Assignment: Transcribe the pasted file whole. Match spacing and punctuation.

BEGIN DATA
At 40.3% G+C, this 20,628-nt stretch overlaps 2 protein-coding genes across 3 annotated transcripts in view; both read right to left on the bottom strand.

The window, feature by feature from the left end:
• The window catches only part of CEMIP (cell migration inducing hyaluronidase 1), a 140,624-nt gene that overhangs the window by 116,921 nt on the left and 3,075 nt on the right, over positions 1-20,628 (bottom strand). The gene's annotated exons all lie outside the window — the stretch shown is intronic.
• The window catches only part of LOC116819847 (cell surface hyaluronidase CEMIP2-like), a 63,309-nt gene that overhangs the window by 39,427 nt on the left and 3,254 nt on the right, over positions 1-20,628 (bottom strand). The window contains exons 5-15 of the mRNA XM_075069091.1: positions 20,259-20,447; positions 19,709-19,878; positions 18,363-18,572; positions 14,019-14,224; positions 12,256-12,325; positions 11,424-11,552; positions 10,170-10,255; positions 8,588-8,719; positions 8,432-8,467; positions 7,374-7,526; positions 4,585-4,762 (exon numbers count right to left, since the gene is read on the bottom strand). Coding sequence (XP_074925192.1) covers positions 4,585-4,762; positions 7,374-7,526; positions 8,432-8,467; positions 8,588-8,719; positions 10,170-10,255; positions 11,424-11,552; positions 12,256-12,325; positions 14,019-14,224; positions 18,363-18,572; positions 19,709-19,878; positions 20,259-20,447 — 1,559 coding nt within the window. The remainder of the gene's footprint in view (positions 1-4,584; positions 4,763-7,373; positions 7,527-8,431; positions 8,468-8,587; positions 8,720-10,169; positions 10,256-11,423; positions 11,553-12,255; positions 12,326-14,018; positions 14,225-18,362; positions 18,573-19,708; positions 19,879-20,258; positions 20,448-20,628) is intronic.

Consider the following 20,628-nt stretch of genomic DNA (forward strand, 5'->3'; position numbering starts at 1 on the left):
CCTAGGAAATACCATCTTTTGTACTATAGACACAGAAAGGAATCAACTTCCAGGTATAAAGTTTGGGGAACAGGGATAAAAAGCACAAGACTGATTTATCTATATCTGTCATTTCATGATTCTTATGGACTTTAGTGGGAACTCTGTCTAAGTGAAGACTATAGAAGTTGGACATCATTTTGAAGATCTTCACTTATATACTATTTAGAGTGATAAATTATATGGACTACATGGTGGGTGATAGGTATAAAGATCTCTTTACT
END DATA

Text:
At 40.3% G+C, this 20,628-nt stretch overlaps 2 protein-coding genes across 3 annotated transcripts in view; both read right to left on the bottom strand.

The window, feature by feature from the left end:
• The window catches only part of CEMIP (cell migration inducing hyaluronidase 1), a 140,624-nt gene that overhangs the window by 116,921 nt on the left and 3,075 nt on the right, over positions 1-20,628 (bottom strand). The gene's annotated exons all lie outside the window — the stretch shown is intronic.
• The window catches only part of LOC116819847 (cell surface hyaluronidase CEMIP2-like), a 63,309-nt gene that overhangs the window by 39,427 nt on the left and 3,254 nt on the right, over positions 1-20,628 (bottom strand). The window contains exons 5-15 of the mRNA XM_075069091.1: positions 20,259-20,447; positions 19,709-19,878; positions 18,363-18,572; positions 14,019-14,224; positions 12,256-12,325; positions 11,424-11,552; positions 10,170-10,255; positions 8,588-8,719; positions 8,432-8,467; positions 7,374-7,526; positions 4,585-4,762 (exon numbers count right to left, since the gene is read on the bottom strand). Coding sequence (XP_074925192.1) covers positions 4,585-4,762; positions 7,374-7,526; positions 8,432-8,467; positions 8,588-8,719; positions 10,170-10,255; positions 11,424-11,552; positions 12,256-12,325; positions 14,019-14,224; positions 18,363-18,572; positions 19,709-19,878; positions 20,259-20,447 — 1,559 coding nt within the window. The remainder of the gene's footprint in view (positions 1-4,584; positions 4,763-7,373; positions 7,527-8,431; positions 8,468-8,587; positions 8,720-10,169; positions 10,256-11,423; positions 11,553-12,255; positions 12,326-14,018; positions 14,225-18,362; positions 18,573-19,708; positions 19,879-20,258; positions 20,448-20,628) is intronic.

Consider the following 20,628-nt stretch of genomic DNA (forward strand, 5'->3'; position numbering starts at 1 on the left):
CCTAGGAAATACCATCTTTTGTACTATAGACACAGAAAGGAATCAACTTCCAGGTATAAAGTTTGGGGAACAGGGATAAAAAGCACAAGACTGATTTATCTATATCTGTCATTTCATGATTCTTATGGACTTTAGTGGGAACTCTGTCTAAGTGAAGACTATAGAAGTTGGACATCATTTTGAAGATCTTCACTTATATACTATTTAGAGTGATAAATTATATGGACTACATGGTGGGTGATAGGTATAAAGATCTCTTTACT